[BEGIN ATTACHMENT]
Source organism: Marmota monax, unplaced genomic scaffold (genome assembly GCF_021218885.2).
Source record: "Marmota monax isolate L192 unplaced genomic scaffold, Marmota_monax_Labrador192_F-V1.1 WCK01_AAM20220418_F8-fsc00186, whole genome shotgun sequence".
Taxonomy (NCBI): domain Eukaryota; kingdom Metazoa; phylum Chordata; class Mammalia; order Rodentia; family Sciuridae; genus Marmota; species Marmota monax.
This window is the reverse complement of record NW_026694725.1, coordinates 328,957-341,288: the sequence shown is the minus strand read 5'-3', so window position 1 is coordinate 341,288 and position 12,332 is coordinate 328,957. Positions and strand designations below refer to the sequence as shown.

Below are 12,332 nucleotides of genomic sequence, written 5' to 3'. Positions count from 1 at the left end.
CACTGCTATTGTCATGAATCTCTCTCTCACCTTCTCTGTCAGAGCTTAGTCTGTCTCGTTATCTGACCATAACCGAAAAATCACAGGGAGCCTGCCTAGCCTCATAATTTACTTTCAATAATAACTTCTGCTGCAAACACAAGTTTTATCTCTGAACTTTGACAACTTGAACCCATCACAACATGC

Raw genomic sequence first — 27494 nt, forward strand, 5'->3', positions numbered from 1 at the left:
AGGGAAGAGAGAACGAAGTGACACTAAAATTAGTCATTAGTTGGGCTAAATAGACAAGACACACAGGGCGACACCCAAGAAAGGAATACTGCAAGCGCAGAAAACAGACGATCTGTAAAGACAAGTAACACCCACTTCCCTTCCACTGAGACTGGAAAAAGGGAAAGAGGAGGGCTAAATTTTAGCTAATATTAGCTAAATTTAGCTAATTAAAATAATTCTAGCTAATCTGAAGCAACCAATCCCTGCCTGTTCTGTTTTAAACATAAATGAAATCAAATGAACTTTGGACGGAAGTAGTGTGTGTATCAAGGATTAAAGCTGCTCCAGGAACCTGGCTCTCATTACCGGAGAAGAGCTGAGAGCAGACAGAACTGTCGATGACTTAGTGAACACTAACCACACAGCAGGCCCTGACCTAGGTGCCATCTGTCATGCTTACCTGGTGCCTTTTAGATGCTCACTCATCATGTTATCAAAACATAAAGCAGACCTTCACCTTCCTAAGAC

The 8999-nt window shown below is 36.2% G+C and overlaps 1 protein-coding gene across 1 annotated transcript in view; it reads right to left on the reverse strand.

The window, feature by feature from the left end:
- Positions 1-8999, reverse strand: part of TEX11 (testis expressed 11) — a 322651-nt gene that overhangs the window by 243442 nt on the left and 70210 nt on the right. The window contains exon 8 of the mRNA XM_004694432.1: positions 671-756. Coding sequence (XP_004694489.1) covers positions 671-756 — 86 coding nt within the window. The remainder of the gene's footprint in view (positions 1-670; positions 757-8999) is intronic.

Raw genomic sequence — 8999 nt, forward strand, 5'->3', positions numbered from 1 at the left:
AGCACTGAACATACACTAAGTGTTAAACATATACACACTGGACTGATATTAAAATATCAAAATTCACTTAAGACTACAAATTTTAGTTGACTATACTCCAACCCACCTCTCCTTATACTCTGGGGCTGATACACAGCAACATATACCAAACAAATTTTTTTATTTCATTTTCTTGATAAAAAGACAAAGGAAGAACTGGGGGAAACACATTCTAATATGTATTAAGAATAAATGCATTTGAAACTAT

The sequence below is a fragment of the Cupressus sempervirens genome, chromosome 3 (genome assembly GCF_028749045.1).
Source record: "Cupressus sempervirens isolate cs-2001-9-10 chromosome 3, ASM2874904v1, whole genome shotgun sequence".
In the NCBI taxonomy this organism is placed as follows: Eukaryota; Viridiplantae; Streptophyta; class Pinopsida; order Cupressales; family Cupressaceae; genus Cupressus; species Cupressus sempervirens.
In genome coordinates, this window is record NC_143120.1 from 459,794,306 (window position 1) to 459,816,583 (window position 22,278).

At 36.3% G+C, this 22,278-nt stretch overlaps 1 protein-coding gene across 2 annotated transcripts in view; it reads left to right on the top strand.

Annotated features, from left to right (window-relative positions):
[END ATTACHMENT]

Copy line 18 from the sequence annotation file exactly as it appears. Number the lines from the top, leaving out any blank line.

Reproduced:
At 36.3% G+C, this 22,278-nt stretch overlaps 1 protein-coding gene across 2 annotated transcripts in view; it reads left to right on the top strand.